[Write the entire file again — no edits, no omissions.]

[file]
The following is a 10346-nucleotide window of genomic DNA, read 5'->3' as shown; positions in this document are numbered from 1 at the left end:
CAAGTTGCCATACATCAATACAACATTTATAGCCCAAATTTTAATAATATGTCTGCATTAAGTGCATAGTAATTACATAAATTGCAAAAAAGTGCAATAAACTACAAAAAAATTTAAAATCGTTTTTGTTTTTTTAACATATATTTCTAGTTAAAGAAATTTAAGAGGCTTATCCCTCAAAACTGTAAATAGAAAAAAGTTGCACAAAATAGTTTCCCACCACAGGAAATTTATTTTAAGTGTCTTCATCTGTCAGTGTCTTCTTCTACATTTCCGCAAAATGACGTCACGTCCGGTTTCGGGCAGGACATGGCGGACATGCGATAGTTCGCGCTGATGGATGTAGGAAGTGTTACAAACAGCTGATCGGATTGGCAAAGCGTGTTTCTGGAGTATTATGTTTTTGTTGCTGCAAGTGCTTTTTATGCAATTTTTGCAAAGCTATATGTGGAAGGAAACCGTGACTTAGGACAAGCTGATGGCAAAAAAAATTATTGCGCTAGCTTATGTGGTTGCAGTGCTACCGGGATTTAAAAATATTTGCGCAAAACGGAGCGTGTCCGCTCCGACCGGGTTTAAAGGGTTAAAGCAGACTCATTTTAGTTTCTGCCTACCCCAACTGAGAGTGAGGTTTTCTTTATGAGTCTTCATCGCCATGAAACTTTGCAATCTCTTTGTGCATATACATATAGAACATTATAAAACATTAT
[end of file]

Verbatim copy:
The following is a 10346-nucleotide window of genomic DNA, read 5'->3' as shown; positions in this document are numbered from 1 at the left end:
CAAGTTGCCATACATCAATACAACATTTATAGCCCAAATTTTAATAATATGTCTGCATTAAGTGCATAGTAATTACATAAATTGCAAAAAAGTGCAATAAACTACAAAAAAATTTAAAATCGTTTTTGTTTTTTTAACATATATTTCTAGTTAAAGAAATTTAAGAGGCTTATCCCTCAAAACTGTAAATAGAAAAAAGTTGCACAAAATAGTTTCCCACCACAGGAAATTTATTTTAAGTGTCTTCATCTGTCAGTGTCTTCTTCTACATTTCCGCAAAATGACGTCACGTCCGGTTTCGGGCAGGACATGGCGGACATGCGATAGTTCGCGCTGATGGATGTAGGAAGTGTTACAAACAGCTGATCGGATTGGCAAAGCGTGTTTCTGGAGTATTATGTTTTTGTTGCTGCAAGTGCTTTTTATGCAATTTTTGCAAAGCTATATGTGGAAGGAAACCGTGACTTAGGACAAGCTGATGGCAAAAAAAATTATTGCGCTAGCTTATGTGGTTGCAGTGCTACCGGGATTTAAAAATATTTGCGCAAAACGGAGCGTGTCCGCTCCGACCGGGTTTAAAGGGTTAAAGCAGACTCATTTTAGTTTCTGCCTACCCCAACTGAGAGTGAGGTTTTCTTTATGAGTCTTCATCGCCATGAAACTTTGCAATCTCTTTGTGCATATACATATAGAACATTATAAAACATTAT